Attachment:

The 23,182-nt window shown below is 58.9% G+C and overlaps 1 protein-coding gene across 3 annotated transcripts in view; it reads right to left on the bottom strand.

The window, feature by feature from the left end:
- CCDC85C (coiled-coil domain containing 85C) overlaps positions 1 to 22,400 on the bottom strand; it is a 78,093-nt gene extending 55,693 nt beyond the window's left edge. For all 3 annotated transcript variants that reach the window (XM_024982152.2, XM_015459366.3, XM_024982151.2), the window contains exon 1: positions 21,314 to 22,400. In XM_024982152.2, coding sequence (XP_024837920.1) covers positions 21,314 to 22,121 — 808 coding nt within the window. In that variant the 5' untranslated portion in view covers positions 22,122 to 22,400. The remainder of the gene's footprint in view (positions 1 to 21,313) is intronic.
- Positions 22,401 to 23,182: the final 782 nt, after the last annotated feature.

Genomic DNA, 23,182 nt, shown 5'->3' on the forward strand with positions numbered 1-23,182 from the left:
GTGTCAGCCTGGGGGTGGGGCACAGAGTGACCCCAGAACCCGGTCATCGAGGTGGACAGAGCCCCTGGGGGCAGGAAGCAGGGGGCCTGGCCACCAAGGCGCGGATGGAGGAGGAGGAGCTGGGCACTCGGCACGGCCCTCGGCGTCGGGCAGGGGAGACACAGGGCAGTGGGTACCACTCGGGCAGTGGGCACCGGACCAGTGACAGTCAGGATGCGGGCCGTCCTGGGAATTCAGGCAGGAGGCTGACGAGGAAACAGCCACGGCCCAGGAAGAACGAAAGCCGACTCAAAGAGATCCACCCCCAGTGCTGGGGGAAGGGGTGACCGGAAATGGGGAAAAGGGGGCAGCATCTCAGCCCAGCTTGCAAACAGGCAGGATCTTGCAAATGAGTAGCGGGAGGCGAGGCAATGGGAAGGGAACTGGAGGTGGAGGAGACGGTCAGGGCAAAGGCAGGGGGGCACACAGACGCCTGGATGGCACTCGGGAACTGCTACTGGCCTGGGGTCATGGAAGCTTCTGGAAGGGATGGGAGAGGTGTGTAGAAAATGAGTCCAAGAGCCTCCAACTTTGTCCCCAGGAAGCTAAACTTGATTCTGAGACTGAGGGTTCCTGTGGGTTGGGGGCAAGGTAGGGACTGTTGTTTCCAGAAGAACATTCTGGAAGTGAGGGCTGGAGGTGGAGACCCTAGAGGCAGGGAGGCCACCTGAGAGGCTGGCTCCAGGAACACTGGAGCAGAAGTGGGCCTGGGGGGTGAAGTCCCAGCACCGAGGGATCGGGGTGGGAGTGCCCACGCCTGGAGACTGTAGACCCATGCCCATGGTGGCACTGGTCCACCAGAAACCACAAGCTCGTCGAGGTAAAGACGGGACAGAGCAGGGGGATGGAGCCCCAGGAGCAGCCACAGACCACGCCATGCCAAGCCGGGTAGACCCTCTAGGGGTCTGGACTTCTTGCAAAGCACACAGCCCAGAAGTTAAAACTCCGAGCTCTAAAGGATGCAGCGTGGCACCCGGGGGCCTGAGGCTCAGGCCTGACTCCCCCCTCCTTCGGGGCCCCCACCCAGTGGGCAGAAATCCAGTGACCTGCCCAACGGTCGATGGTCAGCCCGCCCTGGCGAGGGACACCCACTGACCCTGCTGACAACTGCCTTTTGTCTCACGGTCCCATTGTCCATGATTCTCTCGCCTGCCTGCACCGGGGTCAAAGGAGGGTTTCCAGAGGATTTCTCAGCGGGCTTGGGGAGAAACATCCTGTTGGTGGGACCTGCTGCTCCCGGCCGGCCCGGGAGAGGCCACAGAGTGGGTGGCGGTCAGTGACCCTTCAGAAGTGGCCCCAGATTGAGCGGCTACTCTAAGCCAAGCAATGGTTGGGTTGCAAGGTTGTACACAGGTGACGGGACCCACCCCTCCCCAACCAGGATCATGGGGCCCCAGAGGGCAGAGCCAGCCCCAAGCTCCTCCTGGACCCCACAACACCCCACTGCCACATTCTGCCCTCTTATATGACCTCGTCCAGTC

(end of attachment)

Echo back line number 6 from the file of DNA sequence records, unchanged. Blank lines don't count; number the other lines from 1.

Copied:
GTGTCAGCCTGGGGGTGGGGCACAGAGTGACCCCAGAACCCGGTCATCGAGGTGGACAGAGCCCCTGGGGGCAGGAAGCAGGGGGCCTGGCCACCAAGGCGCGGATGGAGGAGGAGGAGCTGGGCACTCGGCACGGCCCTCGGCGTCGGGCAGGGGAGACACAGGGCAGTGGGTACCACTCGGGCAGTGGGCACCGGACCAGTGACAGTCAGGATGCGGGCCGTCCTGGGAATTCAGGCAGGAGGCTGACGAGGAAACAGCCACGGCCCAGGAAGAACGAAAGCCGACTCAAAGAGATCCACCCCCAGTGCTGGGGGAAGGGGTGACCGGAAATGGGGAAAAGGGGGCAGCATCTCAGCCCAGCTTGCAAACAGGCAGGATCTTGCAAATGAGTAGCGGGAGGCGAGGCAATGGGAAGGGAACTGGAGGTGGAGGAGACGGTCAGGGCAAAGGCAGGGGGGCACACAGACGCCTGGATGGCACTCGGGAACTGCTACTGGCCTGGGGTCATGGAAGCTTCTGGAAGGGATGGGAGAGGTGTGTAGAAAATGAGTCCAAGAGCCTCCAACTTTGTCCCCAGGAAGCTAAACTTGATTCTGAGACTGAGGGTTCCTGTGGGTTGGGGGCAAGGTAGGGACTGTTGTTTCCAGAAGAACATTCTGGAAGTGAGGGCTGGAGGTGGAGACCCTAGAGGCAGGGAGGCCACCTGAGAGGCTGGCTCCAGGAACACTGGAGCAGAAGTGGGCCTGGGGGGTGAAGTCCCAGCACCGAGGGATCGGGGTGGGAGTGCCCACGCCTGGAGACTGTAGACCCATGCCCATGGTGGCACTGGTCCACCAGAAACCACAAGCTCGTCGAGGTAAAGACGGGACAGAGCAGGGGGATGGAGCCCCAGGAGCAGCCACAGACCACGCCATGCCAAGCCGGGTAGACCCTCTAGGGGTCTGGACTTCTTGCAAAGCACACAGCCCAGAAGTTAAAACTCCGAGCTCTAAAGGATGCAGCGTGGCACCCGGGGGCCTGAGGCTCAGGCCTGACTCCCCCCTCCTTCGGGGCCCCCACCCAGTGGGCAGAAATCCAGTGACCTGCCCAACGGTCGATGGTCAGCCCGCCCTGGCGAGGGACACCCACTGACCCTGCTGACAACTGCCTTTTGTCTCACGGTCCCATTGTCCATGATTCTCTCGCCTGCCTGCACCGGGGTCAAAGGAGGGTTTCCAGAGGATTTCTCAGCGGGCTTGGGGAGAAACATCCTGTTGGTGGGACCTGCTGCTCCCGGCCGGCCCGGGAGAGGCCACAGAGTGGGTGGCGGTCAGTGACCCTTCAGAAGTGGCCCCAGATTGAGCGGCTACTCTAAGCCAAGCAATGGTTGGGTTGCAAGGTTGTACACAGGTGACGGGACCCACCCCTCCCCAACCAGGATCATGGGGCCCCAGAGGGCAGAGCCAGCCCCAAGCTCCTCCTGGACCCCACAACACCCCACTGCCACATTCTGCCCTCTTATATGACCTCGTCCAGTC